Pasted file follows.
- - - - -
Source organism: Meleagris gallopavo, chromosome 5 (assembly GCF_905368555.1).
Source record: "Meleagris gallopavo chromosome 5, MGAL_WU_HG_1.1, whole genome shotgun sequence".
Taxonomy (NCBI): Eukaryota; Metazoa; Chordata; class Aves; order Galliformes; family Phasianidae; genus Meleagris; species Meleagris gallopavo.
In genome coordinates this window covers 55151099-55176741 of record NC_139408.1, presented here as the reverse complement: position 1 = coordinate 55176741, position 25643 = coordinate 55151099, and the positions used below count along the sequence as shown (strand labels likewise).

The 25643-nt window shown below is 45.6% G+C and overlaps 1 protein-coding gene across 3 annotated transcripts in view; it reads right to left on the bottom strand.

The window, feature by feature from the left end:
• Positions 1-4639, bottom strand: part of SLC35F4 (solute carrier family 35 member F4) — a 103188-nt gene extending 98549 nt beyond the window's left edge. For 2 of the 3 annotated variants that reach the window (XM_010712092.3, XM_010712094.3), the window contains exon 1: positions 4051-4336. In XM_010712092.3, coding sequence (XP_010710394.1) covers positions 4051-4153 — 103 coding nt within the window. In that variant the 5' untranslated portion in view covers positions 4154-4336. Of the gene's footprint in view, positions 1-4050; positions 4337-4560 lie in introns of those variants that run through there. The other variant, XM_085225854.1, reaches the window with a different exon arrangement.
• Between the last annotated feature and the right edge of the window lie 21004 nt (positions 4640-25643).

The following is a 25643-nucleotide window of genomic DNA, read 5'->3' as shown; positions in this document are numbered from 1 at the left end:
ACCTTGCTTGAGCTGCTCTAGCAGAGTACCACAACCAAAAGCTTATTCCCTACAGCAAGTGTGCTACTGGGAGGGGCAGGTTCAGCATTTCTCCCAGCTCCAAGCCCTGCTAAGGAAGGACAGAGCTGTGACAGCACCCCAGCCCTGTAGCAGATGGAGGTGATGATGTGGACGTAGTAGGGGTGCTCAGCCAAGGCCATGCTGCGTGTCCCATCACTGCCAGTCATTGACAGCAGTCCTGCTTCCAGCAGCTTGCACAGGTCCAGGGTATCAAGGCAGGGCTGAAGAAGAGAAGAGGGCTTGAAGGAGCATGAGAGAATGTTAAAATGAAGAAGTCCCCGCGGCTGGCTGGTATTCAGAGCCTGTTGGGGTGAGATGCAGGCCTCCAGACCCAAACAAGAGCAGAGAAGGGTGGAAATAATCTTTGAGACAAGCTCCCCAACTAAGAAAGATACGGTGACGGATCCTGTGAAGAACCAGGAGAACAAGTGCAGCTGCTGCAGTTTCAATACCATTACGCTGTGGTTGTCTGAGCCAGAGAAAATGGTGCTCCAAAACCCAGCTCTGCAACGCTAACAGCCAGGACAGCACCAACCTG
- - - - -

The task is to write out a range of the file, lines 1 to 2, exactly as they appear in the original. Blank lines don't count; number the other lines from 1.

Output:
Source organism: Meleagris gallopavo, chromosome 5 (assembly GCF_905368555.1).
Source record: "Meleagris gallopavo chromosome 5, MGAL_WU_HG_1.1, whole genome shotgun sequence".